I was wondering if someone could flesh out the probabilistic interpretation of using the Radial Basis Function to compute the probability between an observation and some reference value.

My question is partially motivated by the top answer of this reddit thread:

The RBF kernel is a standard kernel function in $R^n$ space because it has just one free parameter, $\gamma$, and satisfies the condition $K(x,x') = K(x',x)$. More specifically, one way to think of the RBF kernel is that if we assume $x'$ is characteristic of some gaussian distribution (it is the mean value of that distribution), then $RBF(x,x')$ is the probability that $x$ is another sample from that distribution. In this interpretation, $\gamma$ is related to the tunable variance of that distribution.

Does this mean that if we have an observation $\bf{s}$ and we want to know if $\bf{s}$ is generated by a source $\bf{q}$ if $\bf{s}$ is a noisy version of $\bf{q}$, then we can say:

$$P(\mathbf{s} \text{ generated by } \mathbf{q}) \propto \text{exp}(-\gamma d(\mathbf{s},\mathbf{q}))$$ $$P(\text{belongs to a Gaussian region defined by } \mathbf{q} | \mathbf{s}) \approx \text{exp}(-\gamma d(\mathbf{s},\mathbf{q}))$$

where $d(\mathbf{s},\mathbf{q})$ is the distance between $\bf{s}$ and $\bf{q}$ and $\gamma$ is as described in the above quote.

Does this all seem consistent? That this probability is a direct consequence of the RBF comparing an observation to some mean value (or reference value or source value)?

Any references/links to tutorials are most welcome.


This question has an open bounty worth +50 reputation from guy ending in 5 hours.

Looking for an answer drawing from credible and/or official sources.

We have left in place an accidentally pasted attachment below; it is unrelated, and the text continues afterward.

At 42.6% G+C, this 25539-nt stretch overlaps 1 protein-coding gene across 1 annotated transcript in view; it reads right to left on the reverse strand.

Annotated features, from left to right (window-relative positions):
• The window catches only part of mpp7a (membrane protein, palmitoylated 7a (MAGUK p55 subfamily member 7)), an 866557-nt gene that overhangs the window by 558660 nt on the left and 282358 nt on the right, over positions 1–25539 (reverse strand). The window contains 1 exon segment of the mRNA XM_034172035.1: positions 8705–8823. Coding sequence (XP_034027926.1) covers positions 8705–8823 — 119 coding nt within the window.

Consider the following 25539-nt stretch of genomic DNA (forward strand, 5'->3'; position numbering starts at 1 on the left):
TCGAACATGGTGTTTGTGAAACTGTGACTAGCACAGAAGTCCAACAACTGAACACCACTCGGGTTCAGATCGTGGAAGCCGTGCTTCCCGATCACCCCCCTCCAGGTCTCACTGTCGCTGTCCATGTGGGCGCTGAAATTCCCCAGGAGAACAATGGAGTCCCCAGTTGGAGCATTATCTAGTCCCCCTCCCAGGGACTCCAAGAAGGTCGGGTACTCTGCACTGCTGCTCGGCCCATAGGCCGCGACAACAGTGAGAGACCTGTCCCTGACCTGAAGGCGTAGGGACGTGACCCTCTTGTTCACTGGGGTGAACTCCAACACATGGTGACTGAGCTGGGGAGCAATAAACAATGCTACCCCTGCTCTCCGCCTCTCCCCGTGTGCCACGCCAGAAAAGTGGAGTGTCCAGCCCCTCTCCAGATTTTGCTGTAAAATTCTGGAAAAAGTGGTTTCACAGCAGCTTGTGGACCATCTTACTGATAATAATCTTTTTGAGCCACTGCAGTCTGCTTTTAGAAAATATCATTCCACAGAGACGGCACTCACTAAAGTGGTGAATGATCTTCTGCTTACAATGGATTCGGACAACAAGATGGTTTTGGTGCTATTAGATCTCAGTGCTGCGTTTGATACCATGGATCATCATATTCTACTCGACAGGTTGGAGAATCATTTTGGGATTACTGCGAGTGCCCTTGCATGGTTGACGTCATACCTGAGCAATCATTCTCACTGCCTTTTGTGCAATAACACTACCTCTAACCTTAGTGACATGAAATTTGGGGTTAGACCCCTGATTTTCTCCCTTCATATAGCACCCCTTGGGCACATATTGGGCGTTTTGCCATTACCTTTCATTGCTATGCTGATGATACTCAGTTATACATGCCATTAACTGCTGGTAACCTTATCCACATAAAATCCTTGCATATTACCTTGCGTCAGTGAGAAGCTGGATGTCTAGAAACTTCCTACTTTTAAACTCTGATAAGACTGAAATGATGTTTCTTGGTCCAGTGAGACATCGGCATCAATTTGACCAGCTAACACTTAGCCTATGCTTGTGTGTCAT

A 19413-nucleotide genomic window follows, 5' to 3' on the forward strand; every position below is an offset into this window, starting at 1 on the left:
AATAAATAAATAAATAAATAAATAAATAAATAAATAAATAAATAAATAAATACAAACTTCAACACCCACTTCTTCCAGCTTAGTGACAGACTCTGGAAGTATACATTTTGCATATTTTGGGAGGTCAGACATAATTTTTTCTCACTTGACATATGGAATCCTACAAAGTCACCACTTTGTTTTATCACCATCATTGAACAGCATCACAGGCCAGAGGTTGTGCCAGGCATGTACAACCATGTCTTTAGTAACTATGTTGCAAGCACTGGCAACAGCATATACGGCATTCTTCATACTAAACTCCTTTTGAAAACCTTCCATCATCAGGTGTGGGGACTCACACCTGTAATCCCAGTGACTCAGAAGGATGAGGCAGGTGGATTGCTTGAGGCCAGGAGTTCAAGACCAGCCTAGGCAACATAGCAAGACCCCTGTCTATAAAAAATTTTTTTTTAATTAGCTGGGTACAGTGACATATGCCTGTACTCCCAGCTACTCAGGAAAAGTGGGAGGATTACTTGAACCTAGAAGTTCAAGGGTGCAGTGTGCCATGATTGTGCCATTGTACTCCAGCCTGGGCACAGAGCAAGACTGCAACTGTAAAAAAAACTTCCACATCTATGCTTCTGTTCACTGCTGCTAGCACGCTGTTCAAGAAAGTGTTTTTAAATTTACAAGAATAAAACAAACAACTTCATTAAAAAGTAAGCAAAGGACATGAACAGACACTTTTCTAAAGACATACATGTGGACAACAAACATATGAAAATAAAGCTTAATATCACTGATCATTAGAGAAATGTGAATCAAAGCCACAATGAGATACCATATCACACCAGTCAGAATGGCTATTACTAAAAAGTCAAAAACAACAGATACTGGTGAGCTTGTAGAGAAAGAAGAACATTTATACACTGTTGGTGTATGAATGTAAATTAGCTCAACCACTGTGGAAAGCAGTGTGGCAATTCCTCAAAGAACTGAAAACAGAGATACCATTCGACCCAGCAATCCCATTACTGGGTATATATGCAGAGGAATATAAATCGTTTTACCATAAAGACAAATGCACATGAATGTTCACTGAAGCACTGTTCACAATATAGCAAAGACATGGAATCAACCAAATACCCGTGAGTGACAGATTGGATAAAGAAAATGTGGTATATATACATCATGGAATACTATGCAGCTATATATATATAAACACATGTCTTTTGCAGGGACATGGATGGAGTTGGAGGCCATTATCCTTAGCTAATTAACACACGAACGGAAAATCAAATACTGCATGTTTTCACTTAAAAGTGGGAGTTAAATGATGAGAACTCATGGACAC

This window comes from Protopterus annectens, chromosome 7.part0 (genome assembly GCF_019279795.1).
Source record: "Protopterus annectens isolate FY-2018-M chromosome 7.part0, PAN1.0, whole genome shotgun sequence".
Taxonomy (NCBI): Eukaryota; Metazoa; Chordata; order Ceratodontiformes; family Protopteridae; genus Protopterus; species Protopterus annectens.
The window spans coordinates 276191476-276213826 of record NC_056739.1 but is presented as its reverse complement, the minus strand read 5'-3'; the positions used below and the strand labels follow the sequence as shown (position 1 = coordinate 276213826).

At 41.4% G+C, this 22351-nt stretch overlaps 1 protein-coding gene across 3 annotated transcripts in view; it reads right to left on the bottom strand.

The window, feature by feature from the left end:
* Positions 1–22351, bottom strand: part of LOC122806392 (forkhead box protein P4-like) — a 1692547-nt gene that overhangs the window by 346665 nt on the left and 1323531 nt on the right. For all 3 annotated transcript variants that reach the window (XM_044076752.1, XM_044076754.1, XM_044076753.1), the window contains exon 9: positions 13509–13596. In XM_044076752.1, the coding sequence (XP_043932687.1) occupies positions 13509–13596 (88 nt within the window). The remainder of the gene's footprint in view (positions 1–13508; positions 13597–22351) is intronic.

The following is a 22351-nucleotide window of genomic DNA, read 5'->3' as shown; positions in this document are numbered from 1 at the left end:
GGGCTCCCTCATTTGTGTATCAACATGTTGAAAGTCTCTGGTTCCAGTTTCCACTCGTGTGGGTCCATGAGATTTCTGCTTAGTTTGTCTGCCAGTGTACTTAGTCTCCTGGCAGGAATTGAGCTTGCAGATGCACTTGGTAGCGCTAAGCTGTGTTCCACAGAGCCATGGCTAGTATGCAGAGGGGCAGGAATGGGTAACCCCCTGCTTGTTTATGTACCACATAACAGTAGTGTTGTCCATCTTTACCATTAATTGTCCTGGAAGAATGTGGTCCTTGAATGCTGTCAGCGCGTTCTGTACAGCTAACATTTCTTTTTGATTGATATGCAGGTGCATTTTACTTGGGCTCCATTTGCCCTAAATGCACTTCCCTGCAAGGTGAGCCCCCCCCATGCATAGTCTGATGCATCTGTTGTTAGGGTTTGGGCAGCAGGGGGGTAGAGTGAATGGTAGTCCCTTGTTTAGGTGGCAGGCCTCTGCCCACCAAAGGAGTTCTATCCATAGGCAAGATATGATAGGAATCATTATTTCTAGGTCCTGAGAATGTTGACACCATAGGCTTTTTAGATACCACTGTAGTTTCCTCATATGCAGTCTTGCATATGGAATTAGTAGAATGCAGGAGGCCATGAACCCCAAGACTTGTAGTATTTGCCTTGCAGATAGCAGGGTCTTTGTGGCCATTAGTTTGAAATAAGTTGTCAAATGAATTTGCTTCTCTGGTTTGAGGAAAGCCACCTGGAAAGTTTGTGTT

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    $\begingroup$ I think what they are getting at is closer to kernel density estimation $\endgroup$ – seanv507 Jan 13 at 19:52
  • $\begingroup$ I thought this at one point, but I couldn't connect the two. $\endgroup$ – guy Jan 13 at 21:22

RBF kernel

The radial basis function (RBF) kernel is:

$$k(x, x'; \sigma^2) = \exp \Big( -\frac{\|x-x'\|^2}{2 \sigma^2} \Big)$$

where the parameter $\sigma^2$ specifies the width. This formulation is equivalent to the one you wrote involving the 'precision' parameter $\gamma$ if we let $\gamma = \frac{1}{2 \sigma^2}$.

Isotropic Gaussian distribution

Now, consider a $d$-dimensional Gaussian distribution with mean $\mu$ and covariance matrix $\sigma^2 I$ (where $I$ is the identity matrix). This means the variance is the same ($\sigma^2$) in all directions. The probability density function is:

$$\mathcal{N}(x \mid \mu, \sigma^2 I) = (2 \pi \sigma^2) ^{-\frac{d}{2}} \exp \Big( -\frac{\|x-\mu\|^2}{2 \sigma^2} \Big)$$

Their relationship

Notice that $k(x, x'; \sigma^2) = k(x', x; \sigma^2)$ is proportional to $\mathcal{N}(x \mid x', \sigma^2 I) = \mathcal{N}(x' \mid x, \sigma^2 I)$. That is, the value of the RBF kernel evaluated between $x$ and $x'$ (with width $\sigma^2$) is proportional to the probability density assigned to $x$ under an isotropic Gaussian distribution with mean $x'$ and variance $\sigma^2$. Or, equivalently, to the probability density assigned to $x'$ when the mean is $x$.

The following are not true:

$$P(\mathbf{s} \text{ generated by } \mathbf{q}) \propto \text{exp}(-\gamma d(\mathbf{s},\mathbf{q}))$$